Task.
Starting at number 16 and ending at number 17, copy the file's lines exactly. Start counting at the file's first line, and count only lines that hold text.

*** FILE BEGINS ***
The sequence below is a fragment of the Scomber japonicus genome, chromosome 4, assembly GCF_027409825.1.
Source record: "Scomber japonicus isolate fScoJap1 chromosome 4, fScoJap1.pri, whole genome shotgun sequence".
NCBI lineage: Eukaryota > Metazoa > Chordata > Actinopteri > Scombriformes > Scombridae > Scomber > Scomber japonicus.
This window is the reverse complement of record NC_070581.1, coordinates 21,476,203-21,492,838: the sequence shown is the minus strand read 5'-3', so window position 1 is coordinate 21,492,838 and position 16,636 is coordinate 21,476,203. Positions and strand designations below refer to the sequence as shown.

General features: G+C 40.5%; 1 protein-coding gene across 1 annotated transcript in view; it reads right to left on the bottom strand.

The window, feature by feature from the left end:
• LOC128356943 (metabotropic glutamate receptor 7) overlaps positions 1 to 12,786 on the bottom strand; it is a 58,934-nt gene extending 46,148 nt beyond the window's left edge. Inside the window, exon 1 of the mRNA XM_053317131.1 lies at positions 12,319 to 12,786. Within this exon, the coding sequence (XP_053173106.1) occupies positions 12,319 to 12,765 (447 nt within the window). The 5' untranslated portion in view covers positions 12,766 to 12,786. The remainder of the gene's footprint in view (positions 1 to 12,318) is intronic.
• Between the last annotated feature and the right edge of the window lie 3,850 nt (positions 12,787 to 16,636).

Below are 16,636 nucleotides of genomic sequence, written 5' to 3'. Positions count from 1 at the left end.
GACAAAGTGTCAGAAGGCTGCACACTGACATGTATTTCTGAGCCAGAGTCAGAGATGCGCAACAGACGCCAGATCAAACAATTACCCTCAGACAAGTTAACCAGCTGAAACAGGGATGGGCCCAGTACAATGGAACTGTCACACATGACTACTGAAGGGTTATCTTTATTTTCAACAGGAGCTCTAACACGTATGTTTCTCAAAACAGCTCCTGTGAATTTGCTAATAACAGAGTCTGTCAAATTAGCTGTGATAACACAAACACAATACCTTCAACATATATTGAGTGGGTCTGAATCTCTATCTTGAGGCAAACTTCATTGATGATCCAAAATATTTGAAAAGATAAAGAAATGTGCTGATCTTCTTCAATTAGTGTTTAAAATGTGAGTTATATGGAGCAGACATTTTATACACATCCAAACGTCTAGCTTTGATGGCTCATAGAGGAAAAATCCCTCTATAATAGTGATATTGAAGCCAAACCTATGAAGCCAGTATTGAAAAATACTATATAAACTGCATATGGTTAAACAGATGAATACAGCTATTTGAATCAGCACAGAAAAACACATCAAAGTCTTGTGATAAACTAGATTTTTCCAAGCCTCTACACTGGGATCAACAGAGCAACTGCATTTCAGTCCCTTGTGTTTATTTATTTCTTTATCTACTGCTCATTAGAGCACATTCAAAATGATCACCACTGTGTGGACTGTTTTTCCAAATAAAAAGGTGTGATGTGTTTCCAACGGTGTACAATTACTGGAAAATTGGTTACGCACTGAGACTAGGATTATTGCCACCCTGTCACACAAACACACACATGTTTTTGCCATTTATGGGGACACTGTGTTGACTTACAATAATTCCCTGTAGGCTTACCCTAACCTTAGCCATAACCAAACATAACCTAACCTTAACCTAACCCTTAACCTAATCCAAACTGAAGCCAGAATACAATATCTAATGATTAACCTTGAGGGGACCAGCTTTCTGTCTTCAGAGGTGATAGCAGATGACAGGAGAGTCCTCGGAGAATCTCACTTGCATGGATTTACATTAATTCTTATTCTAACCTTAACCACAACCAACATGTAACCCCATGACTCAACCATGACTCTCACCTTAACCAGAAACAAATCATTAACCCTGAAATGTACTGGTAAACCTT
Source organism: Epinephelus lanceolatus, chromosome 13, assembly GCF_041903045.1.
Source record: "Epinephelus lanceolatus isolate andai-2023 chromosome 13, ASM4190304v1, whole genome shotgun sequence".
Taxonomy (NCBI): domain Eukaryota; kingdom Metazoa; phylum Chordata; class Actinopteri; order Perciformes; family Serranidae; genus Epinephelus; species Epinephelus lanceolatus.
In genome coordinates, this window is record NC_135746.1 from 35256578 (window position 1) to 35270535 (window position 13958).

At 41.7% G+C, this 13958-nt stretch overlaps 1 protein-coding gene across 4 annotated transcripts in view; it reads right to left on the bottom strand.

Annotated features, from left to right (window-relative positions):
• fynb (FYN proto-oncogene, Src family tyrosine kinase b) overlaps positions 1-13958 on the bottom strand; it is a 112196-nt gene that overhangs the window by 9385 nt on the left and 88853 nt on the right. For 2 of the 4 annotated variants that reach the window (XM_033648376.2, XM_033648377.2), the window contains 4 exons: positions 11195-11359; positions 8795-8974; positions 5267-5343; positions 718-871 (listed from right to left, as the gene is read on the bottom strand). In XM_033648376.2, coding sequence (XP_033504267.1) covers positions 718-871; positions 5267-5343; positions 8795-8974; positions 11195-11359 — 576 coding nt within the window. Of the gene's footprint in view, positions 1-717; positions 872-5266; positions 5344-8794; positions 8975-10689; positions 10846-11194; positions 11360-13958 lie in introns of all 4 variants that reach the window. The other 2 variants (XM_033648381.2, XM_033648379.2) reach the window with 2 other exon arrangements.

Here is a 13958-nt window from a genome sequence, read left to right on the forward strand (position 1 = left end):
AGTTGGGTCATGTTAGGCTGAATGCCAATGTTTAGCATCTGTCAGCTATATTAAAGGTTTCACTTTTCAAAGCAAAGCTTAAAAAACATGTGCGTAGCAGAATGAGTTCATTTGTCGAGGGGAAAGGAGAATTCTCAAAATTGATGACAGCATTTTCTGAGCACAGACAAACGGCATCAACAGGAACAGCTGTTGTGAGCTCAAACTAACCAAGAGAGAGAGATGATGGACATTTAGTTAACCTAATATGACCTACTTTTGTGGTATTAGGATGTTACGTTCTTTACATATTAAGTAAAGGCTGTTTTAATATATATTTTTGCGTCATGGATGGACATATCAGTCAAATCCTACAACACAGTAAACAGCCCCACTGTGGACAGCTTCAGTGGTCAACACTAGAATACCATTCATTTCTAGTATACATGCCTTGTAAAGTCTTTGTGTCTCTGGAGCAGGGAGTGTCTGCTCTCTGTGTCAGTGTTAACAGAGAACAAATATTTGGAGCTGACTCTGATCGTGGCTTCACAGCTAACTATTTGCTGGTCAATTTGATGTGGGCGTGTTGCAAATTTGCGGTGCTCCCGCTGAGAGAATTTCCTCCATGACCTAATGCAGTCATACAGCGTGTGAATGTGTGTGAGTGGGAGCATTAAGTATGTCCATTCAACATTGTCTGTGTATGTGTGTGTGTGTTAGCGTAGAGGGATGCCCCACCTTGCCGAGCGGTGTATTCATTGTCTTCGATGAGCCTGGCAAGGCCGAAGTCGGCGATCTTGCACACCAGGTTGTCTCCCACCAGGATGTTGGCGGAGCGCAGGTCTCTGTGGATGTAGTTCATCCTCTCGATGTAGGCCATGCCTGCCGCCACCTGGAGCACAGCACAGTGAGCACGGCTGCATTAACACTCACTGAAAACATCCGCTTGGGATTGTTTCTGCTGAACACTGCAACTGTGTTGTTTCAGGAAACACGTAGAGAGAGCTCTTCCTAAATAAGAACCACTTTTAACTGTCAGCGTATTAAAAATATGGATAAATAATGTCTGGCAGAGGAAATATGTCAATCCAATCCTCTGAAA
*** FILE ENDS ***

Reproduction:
Annotated features, from left to right (window-relative positions):
• fynb (FYN proto-oncogene, Src family tyrosine kinase b) overlaps positions 1-13958 on the bottom strand; it is a 112196-nt gene that overhangs the window by 9385 nt on the left and 88853 nt on the right. For 2 of the 4 annotated variants that reach the window (XM_033648376.2, XM_033648377.2), the window contains 4 exons: positions 11195-11359; positions 8795-8974; positions 5267-5343; positions 718-871 (listed from right to left, as the gene is read on the bottom strand). In XM_033648376.2, coding sequence (XP_033504267.1) covers positions 718-871; positions 5267-5343; positions 8795-8974; positions 11195-11359 — 576 coding nt within the window. Of the gene's footprint in view, positions 1-717; positions 872-5266; positions 5344-8794; positions 8975-10689; positions 10846-11194; positions 11360-13958 lie in introns of all 4 variants that reach the window. The other 2 variants (XM_033648381.2, XM_033648379.2) reach the window with 2 other exon arrangements.